Flying with the Gibbons

Trip Start Mar 04, 2010
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6
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Trip End Jun 10, 2010


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Where I stayed
Oudomophone II Guest House

Flag of Lao Peoples Dem Rep  , Bokèo,
Thursday, March 25, 2010

So, here is our next installment...

Well, in our last entry we had arrived in Laos.  The nest day we were up early and arrived at the Gibbon Experience office at 8:30 am.  Now, for those who do not know, the Gibbon Experience is a environmental program run by a French man in the Bokeo Nature Preserve in Laos.  The problem is that a lot of the hill tribe peoples live by slash-and-burn agriculture and hunting.  As there are no forest rangers in these nature preserves, the hill tribe people just burn down the forest and burn it to live.  So this French man came along and started this program where you hike into the forest reserve and stay in tree houses about 100-150ft in the air and spend your days looking for animals, hiking and of course zip-lining on the extensive network of zip lines (they have about 30 or so).  They are quite long, many are around 300m in length and they go over these HUGE valleys, about 150m down!  What an adrenaline rush.

Anyways, the French man, while protecting the forest by building up this program also has helped to protect the animals inside it.  These are bears, tigers, tons of birds and of course the black-crested gibbon, which is really the draw of the program.  He also enploys the hill tribe people, showing them that they can actually make more money from ecotourism.

So, intro finished, we all climjbed into the back of a truck.  Our mates were a Dutch man named Camille, Jon (a Brit), Mel and Stacey (our first Canadaians), Daniel (an American) and we met up with two German couples later. So, we drove around this crazy bumpy road.  It kind of reminded me of driving the Dempster Hwy in the Northern Yukon.  The roads are partially paved and quite pot-holed.  The other excitement is that no one really follows the traffic laws, including staying to your own side of the road.  It is not uncommon for a car to attempt passing another on a blind turn.  It sometimes makes your life flash before your eyes!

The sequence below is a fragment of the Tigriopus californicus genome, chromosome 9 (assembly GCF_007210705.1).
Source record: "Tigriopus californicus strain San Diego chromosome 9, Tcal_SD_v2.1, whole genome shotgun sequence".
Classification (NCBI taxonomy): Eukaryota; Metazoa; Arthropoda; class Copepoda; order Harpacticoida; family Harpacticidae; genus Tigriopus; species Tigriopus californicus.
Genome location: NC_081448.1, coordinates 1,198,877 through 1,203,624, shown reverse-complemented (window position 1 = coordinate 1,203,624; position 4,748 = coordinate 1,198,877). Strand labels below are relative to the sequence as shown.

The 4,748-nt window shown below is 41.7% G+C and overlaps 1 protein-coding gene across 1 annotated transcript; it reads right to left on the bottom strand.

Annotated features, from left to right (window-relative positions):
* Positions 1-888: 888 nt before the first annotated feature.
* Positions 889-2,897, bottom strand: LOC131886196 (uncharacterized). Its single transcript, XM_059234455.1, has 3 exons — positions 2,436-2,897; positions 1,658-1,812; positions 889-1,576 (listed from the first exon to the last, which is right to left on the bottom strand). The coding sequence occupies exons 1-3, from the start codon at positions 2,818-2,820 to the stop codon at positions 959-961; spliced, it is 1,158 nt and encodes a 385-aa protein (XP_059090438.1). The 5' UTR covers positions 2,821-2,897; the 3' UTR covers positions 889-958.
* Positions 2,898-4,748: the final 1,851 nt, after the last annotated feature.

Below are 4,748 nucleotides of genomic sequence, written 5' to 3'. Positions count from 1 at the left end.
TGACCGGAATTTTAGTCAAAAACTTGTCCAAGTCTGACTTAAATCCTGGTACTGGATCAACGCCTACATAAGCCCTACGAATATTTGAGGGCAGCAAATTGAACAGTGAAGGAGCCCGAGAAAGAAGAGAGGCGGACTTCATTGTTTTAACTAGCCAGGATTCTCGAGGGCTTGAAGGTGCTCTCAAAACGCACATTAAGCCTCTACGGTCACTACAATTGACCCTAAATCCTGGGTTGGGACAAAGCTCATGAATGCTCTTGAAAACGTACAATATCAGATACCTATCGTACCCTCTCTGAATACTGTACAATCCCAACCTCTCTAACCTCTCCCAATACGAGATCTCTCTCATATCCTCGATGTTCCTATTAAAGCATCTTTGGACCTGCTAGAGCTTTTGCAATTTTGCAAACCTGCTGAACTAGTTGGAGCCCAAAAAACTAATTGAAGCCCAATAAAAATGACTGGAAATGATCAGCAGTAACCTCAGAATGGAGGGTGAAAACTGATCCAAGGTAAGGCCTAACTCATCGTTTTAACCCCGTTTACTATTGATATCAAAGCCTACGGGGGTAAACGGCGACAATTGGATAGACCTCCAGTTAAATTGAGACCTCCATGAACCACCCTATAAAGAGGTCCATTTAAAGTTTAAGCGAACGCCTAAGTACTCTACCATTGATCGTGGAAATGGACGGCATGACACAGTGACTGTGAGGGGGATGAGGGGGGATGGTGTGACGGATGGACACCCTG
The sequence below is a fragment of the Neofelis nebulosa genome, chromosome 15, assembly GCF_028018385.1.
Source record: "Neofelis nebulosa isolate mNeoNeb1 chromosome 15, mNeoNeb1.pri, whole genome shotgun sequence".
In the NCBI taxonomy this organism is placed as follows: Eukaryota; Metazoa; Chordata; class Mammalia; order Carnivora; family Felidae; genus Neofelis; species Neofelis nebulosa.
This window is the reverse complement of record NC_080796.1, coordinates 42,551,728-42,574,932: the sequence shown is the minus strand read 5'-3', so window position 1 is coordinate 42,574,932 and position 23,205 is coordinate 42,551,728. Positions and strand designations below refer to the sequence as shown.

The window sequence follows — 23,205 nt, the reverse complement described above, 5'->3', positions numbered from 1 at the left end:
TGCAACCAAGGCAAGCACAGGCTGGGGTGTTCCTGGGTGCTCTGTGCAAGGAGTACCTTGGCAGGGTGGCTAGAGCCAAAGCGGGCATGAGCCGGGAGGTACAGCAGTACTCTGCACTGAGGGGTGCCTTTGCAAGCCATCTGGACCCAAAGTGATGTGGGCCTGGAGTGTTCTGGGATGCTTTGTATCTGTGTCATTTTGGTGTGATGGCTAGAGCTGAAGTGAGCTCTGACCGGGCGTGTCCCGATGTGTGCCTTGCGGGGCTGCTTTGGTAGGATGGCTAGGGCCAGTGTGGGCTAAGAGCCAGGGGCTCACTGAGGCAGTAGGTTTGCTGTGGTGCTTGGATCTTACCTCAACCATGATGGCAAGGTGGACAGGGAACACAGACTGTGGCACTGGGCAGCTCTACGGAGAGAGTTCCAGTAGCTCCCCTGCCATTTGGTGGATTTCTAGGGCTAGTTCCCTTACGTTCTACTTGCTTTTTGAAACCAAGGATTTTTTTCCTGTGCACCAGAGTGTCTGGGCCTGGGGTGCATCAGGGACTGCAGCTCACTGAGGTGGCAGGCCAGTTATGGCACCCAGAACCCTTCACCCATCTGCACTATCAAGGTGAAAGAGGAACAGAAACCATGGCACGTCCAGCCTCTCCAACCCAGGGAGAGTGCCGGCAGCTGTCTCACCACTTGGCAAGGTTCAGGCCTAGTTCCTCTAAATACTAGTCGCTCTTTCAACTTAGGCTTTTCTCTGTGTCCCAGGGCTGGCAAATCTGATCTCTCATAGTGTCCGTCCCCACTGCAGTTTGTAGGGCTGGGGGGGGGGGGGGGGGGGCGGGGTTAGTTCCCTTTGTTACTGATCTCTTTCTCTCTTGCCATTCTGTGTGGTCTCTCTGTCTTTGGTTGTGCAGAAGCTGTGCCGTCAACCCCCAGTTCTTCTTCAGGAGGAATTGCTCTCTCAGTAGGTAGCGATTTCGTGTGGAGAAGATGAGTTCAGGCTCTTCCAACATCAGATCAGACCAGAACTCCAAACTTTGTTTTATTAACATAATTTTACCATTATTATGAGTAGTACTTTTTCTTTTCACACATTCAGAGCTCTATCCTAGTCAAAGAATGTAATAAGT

At the forest reserve we had a 40min huke up a hill, or so and there were given our harnesses.  From there on in, we hiked up hill for about 5-10 min at a time and then would zip across these zip-lines that I described above.  The other Canadaian couple (stacey and Mel) were in the same treehouse as Brent and I.  Our treehouse was the newest one in the fleet (at 5 months old), however it was the farthest one and there was a crazy steep hill (like the one to the lake at the cottage, fast path- but like 15x longer!) that we always had to go up and down.

So that is how we spent our next couple of days.  Hiking around, zip lining.  We saw lots of birds, parakets and hornbills and of course we saw gibbons!  Our guide Tja Lee (pronounced Charlie) was excellent and could find gibbons in about 2 minutes!  We had a wonderful time and I would highly recomend the trip to anyone else.  I took lots of vidoes so you will be able to see what we did.  Just an incredible experience!

Another wonderful part is the friends that we made.  While some went off to Thailand, Lena & Sebastian (from Germany), Jon and Camille travelled down to Luang Probang with us.  So it's been nice to travel with some others.  My next blog with be about the slow-boat to Luang Probang.
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